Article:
This $223 Billion Fund Manager Is Undeterred by Scandals Engulfing Korea

Updated on
  • Kospi’s return-on-equity is heading for 10th monthly gain
  • Foreigners have bought net $2.31 billion shares since Nov. 8

Seoul Court Rejects Arrest of Samsung Heir Lee

Scandals gripping South Korean corporate and political circles are making the nation’s stocks a bargain.

That’s the view of ABN Amro Private Banking’s chief investment officer Didier Duret and others snapping up shares in Asia’s cheapest equity market. They’re betting negative headlines won’t spoil earnings per share on the benchmark Kospi Index that are forecast to nearly double in the next 12 months.

The developments have scared off some investors, and the equity gauge is trading at its lowest valuation since 2014 even after advancing 5 percent over the past two months. Investigations into alleged influence peddling have led to the impeachment of President Park Geun-hye and prompted prosecutors to seek an arrest warrant for Jay Y. Lee, a top executive at Samsung Electronics Co., the country’s largest company.

“The corruption probes and all this is an enormous distraction from the fundamentals,” said Duret, who oversees ABN Amro’s 209 billion euros ($223 billion) of client assets. 

The 59-year-old reckons the country can do well at a time when global economic growth is improving. The nation’s stocks have attracted a net $2.31 billion of foreign investment in the past two months. 

Samsung highlights how expectations for rising profitability can trump the scandals. Its share price has risen 17 percent in the past two months. A court in Seoul turned down the arrest request for Lee on Thursday.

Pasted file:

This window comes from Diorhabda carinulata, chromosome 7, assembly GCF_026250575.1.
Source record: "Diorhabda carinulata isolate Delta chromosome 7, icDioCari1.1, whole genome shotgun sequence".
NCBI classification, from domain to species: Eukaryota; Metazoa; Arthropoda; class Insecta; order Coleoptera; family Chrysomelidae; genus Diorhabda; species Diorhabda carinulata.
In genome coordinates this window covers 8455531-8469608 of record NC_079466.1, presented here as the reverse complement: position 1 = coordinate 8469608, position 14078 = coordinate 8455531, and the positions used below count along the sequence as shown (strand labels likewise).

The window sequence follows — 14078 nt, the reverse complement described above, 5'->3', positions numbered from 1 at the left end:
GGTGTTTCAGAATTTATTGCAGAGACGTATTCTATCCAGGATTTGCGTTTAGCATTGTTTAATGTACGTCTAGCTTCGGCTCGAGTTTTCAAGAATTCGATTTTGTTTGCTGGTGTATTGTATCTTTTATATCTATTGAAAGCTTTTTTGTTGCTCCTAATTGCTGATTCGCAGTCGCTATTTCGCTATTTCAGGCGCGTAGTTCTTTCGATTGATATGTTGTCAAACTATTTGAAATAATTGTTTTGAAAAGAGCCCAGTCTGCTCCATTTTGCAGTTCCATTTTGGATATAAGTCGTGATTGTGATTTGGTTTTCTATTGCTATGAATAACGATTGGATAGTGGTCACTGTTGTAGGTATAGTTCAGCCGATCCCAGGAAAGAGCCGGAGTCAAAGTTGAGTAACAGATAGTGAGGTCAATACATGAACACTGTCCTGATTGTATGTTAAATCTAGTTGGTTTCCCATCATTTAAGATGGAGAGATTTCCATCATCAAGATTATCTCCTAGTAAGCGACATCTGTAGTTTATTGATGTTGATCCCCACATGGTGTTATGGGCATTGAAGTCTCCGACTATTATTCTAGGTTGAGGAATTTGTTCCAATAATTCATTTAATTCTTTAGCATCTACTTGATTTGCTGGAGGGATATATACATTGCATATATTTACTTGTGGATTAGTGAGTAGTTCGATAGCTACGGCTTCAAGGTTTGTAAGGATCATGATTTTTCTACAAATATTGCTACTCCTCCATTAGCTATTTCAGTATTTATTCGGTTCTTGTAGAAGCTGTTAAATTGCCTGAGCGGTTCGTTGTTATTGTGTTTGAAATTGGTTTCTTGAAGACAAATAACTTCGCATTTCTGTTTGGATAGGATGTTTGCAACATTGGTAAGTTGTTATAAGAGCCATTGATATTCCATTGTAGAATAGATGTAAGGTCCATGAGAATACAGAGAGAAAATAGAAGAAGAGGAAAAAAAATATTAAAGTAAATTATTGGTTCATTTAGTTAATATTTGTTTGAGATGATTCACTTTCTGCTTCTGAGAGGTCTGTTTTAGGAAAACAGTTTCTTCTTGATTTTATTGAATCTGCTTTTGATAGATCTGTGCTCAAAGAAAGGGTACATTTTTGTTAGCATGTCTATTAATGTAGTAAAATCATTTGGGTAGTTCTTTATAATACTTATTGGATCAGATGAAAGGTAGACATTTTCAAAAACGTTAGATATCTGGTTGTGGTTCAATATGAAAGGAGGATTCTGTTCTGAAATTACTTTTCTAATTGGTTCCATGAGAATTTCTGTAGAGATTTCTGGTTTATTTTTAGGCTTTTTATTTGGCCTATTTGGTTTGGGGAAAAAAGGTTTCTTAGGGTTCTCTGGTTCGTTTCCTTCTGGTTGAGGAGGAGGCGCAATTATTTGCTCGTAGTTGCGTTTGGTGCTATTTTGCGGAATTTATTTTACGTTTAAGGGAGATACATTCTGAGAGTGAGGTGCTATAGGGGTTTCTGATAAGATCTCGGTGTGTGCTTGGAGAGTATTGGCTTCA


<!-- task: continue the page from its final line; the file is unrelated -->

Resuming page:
Not everyone is on board.

UBS AG Wealth Management’s regional chief investment officer in Singapore, Kelvin Tay, said he remains cautious about South Korean equities as the investigations will delay restructuring of family-run conglomerates, known as chaebols. The likely addition of China A-shares to the MSCI Emerging Markets Index in the middle of this year also poses a risk, Tay said, as some investors may sell Korean equities in favor of those listed in Shanghai to match benchmark allocations.

But Duret draws parallels to Brazil last year, when President Dilma Rousseff was impeached and Petroleo Brasileiro SA, known as Petrobras, became embroiled in a corruption scandal. That didn’t stop foreign investors putting money into the country, which also enjoyed a wide valuation discount, he said.

Others have also been more upbeat. Mark Mobius, executive chairman of Templeton Emerging Markets Group, said in November the latest political scandal in Korea didn’t dim his outlook for Asia’s fourth-largest economy and that it would in fact lead to more reforms.

— With assistance by Heejin Kim, and Abhishek Vishnoi

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